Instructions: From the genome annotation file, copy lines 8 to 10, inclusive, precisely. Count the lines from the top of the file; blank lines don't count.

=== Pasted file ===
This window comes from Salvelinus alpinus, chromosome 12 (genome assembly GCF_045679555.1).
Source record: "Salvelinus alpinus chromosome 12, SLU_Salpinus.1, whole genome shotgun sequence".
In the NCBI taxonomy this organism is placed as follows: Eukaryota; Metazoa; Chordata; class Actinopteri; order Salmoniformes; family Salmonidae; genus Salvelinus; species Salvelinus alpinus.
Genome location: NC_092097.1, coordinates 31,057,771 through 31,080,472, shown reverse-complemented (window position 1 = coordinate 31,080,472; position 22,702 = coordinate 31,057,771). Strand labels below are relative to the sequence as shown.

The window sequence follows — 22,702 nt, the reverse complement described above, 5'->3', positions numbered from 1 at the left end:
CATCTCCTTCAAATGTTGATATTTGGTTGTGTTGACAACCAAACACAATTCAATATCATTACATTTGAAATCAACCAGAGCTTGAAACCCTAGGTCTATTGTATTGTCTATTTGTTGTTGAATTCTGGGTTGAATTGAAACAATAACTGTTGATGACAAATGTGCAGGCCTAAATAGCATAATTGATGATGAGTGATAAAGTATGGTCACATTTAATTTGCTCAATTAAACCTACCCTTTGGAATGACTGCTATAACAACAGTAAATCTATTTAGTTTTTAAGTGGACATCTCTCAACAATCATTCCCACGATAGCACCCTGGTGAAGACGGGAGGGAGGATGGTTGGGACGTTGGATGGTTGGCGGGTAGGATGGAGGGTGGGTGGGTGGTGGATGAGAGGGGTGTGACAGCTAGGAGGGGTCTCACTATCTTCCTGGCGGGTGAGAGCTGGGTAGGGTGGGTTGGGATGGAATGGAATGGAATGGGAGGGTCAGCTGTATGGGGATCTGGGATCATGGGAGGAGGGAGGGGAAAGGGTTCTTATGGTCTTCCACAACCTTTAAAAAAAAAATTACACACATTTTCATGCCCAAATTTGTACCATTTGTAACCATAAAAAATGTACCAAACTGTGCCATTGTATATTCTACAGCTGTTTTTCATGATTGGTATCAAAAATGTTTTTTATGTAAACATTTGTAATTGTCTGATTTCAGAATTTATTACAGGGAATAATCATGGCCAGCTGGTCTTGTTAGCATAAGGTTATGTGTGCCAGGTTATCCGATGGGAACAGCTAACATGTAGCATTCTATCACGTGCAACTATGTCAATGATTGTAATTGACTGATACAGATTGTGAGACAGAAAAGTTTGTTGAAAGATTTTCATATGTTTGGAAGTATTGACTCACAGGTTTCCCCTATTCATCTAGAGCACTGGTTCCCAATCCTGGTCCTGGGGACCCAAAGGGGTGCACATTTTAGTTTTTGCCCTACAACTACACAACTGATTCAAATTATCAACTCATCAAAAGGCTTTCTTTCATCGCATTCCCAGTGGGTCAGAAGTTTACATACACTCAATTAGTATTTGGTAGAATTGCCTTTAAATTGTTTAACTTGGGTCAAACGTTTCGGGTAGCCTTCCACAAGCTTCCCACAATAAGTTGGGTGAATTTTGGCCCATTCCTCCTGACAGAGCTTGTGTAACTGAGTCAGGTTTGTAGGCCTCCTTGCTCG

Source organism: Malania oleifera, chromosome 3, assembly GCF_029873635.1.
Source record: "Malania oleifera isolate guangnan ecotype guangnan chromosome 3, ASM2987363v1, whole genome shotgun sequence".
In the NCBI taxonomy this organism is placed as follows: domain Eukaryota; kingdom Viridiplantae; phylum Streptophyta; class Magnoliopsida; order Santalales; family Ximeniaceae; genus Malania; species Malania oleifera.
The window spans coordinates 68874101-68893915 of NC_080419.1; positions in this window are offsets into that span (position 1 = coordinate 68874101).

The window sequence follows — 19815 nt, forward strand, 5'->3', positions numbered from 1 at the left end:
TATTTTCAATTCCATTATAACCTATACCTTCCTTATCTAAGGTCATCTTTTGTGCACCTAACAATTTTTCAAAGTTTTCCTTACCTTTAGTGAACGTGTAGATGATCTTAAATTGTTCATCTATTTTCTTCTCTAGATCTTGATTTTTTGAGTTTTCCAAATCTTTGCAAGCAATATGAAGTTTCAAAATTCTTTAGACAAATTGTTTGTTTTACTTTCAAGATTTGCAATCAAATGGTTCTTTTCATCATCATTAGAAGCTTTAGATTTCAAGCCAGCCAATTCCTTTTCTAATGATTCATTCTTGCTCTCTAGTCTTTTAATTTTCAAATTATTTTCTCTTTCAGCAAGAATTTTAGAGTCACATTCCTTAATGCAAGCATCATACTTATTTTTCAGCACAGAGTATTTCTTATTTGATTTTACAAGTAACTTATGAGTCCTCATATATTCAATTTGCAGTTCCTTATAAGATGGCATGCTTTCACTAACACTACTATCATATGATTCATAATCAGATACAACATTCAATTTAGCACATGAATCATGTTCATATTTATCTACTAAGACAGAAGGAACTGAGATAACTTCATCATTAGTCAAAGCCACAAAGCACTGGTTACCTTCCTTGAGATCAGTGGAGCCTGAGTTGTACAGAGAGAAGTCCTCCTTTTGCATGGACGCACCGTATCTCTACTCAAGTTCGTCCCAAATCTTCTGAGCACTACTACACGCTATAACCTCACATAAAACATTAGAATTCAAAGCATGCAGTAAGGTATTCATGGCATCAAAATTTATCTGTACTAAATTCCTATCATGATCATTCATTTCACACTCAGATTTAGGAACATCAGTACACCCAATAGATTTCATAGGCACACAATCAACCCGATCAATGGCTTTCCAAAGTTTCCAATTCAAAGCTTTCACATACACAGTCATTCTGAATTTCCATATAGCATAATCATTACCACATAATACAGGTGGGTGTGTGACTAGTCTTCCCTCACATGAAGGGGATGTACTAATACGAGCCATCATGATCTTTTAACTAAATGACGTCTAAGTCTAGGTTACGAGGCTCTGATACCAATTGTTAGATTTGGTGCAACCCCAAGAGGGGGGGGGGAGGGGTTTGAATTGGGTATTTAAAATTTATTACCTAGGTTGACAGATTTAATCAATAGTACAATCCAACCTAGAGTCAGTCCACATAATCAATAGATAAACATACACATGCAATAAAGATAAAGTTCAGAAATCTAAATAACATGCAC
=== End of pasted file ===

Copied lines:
Source record: "Malania oleifera isolate guangnan ecotype guangnan chromosome 3, ASM2987363v1, whole genome shotgun sequence".
In the NCBI taxonomy this organism is placed as follows: domain Eukaryota; kingdom Viridiplantae; phylum Streptophyta; class Magnoliopsida; order Santalales; family Ximeniaceae; genus Malania; species Malania oleifera.
The window spans coordinates 68874101-68893915 of NC_080419.1; positions in this window are offsets into that span (position 1 = coordinate 68874101).